What is the ShellHook.dll component needed for?Simply stated, a DLL file is an unnamed executable file. It cannot be directly invoked, but it can be called by any executable Windows program.
The ShellHook.dll process is also known as TODO: Dateibeschreibung or, as the case may be, QuickTest Professional and is a part of TODO: Produktname or, as the case may be, VIPRE Internet Security. This software is produced by TODO: Firmenname or, as the case may be, Mercury Interactive (www8.hp.com/us/en/software/enterprise-software.html). An obsolete or defective version of ShellHook.dll can cause problems for your computer that can range from slowness to error messages such as these:
- ShellHook.dll has stopped working. Windows is checking for a solution to the problem... (Windows 10, 8, 7)
- ShellHook.dll has stopped working. A problem caused the program to stop working correctly. Windows will close the program and notify you if a solution is available. (Windows 10, 8, 7)
- ShellHook.dll has encountered a problem and needs to close.
- Access violation at address FFFFFFFF in module ShellHook.dll. Read of address 00000000.
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What you should know about ShellHook.dll ShellHook.dll
ShellHook.dll is not part of Windows, but it is important nonetheless. The file ShellHook.dll is found in the Windows Temp directory.
Frequently occurring are file sizes such as 70,656 bytes (66% of all these files) or, as the case may be, 34,304 bytes.
This so-called dynamic link library (DLL) contains all the functions that have been transferred to a separate file. These transferred functions are available not only to this particular program, but can also be used by other applications. The ShellHook file is not part of the Windows operating system. It also can also affect other applications by changing their properties. Such manipulation can cause an application to do things other than what it is intended to do. The program executes in the background, and can only be terminated using Windows Task Manager. ShellHook.dll has none of the usual file information, such as version number, etc. It is unusual for the service not to provide any indication of how and why it is required. ShellHook.dll is capable of log keyboard entries. For this reason, 82% of all experts consider this file to be a possible threat. The probability that it can cause harm is high.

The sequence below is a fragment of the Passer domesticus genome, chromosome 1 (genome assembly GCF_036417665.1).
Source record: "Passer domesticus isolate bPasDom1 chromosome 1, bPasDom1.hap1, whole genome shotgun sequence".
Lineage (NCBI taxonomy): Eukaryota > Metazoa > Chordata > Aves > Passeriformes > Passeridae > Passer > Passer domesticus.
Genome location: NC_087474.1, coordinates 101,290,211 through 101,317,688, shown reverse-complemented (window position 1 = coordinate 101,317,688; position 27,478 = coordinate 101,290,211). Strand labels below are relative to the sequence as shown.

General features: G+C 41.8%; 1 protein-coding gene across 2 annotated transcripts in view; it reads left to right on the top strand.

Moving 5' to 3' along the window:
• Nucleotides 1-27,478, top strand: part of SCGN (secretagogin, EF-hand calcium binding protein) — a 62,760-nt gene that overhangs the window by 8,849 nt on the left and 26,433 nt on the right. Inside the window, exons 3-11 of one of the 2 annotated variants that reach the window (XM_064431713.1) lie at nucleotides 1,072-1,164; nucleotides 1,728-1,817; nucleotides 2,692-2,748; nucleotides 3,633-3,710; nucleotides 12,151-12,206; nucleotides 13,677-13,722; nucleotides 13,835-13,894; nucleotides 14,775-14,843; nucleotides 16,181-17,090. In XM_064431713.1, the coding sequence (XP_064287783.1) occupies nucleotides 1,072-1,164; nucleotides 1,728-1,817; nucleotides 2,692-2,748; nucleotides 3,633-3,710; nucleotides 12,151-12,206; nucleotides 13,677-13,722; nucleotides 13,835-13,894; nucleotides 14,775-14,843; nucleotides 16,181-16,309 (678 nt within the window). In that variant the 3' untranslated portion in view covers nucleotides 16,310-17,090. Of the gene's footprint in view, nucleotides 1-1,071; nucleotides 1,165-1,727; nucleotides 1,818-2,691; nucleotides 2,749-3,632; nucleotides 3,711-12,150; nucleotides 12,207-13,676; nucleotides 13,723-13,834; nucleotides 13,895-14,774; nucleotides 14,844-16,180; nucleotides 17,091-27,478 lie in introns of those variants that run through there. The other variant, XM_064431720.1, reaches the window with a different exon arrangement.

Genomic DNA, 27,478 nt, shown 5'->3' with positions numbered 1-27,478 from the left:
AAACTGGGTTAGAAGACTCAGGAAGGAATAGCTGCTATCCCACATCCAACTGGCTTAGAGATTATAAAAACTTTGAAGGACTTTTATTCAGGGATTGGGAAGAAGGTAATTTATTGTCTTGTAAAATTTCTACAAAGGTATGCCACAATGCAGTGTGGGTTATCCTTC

- A ShellHook.dll file has a 58% certainty of being dangerous if it is found in a subdirectory of "C:\Program Files". In this case, the file size is usually 39,488 bytes (60% of all these files), 57,344 bytes or, as the case may be, 264,584 bytes. The application does not have a visible window, and does not appear on the taskbar. The ShellHook file is not part of the Windows operating system. It can log which software you are running at any particular time. ShellHook.dll is capable of log keyboard entries.